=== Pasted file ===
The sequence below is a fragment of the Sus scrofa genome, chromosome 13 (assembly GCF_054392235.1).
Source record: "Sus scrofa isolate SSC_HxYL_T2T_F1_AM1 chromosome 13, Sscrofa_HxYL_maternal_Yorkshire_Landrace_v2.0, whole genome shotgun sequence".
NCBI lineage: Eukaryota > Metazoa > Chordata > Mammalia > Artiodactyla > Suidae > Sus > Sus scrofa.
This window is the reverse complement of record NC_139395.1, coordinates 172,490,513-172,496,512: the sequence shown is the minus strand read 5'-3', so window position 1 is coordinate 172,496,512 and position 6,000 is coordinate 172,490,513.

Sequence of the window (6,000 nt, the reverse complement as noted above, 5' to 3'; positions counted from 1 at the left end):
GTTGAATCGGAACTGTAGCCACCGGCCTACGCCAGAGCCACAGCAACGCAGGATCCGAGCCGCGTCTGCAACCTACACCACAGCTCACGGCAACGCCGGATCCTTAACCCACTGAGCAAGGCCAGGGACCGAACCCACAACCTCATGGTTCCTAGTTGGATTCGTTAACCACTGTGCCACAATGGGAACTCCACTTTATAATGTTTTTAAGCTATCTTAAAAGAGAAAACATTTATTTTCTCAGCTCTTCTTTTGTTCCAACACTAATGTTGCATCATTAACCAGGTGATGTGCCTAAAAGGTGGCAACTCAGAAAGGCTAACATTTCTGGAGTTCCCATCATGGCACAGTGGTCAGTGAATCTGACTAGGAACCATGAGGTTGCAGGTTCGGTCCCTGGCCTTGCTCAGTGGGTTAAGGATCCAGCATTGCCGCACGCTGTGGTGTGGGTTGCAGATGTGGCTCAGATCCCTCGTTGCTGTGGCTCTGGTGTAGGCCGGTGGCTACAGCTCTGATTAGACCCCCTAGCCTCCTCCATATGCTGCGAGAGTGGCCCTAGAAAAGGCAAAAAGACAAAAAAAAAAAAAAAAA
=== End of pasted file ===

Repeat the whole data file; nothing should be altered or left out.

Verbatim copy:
The sequence below is a fragment of the Sus scrofa genome, chromosome 13 (assembly GCF_054392235.1).
Source record: "Sus scrofa isolate SSC_HxYL_T2T_F1_AM1 chromosome 13, Sscrofa_HxYL_maternal_Yorkshire_Landrace_v2.0, whole genome shotgun sequence".
NCBI lineage: Eukaryota > Metazoa > Chordata > Mammalia > Artiodactyla > Suidae > Sus > Sus scrofa.
This window is the reverse complement of record NC_139395.1, coordinates 172,490,513-172,496,512: the sequence shown is the minus strand read 5'-3', so window position 1 is coordinate 172,496,512 and position 6,000 is coordinate 172,490,513.

Sequence of the window (6,000 nt, the reverse complement as noted above, 5' to 3'; positions counted from 1 at the left end):
GTTGAATCGGAACTGTAGCCACCGGCCTACGCCAGAGCCACAGCAACGCAGGATCCGAGCCGCGTCTGCAACCTACACCACAGCTCACGGCAACGCCGGATCCTTAACCCACTGAGCAAGGCCAGGGACCGAACCCACAACCTCATGGTTCCTAGTTGGATTCGTTAACCACTGTGCCACAATGGGAACTCCACTTTATAATGTTTTTAAGCTATCTTAAAAGAGAAAACATTTATTTTCTCAGCTCTTCTTTTGTTCCAACACTAATGTTGCATCATTAACCAGGTGATGTGCCTAAAAGGTGGCAACTCAGAAAGGCTAACATTTCTGGAGTTCCCATCATGGCACAGTGGTCAGTGAATCTGACTAGGAACCATGAGGTTGCAGGTTCGGTCCCTGGCCTTGCTCAGTGGGTTAAGGATCCAGCATTGCCGCACGCTGTGGTGTGGGTTGCAGATGTGGCTCAGATCCCTCGTTGCTGTGGCTCTGGTGTAGGCCGGTGGCTACAGCTCTGATTAGACCCCCTAGCCTCCTCCATATGCTGCGAGAGTGGCCCTAGAAAAGGCAAAAAGACAAAAAAAAAAAAAAAAA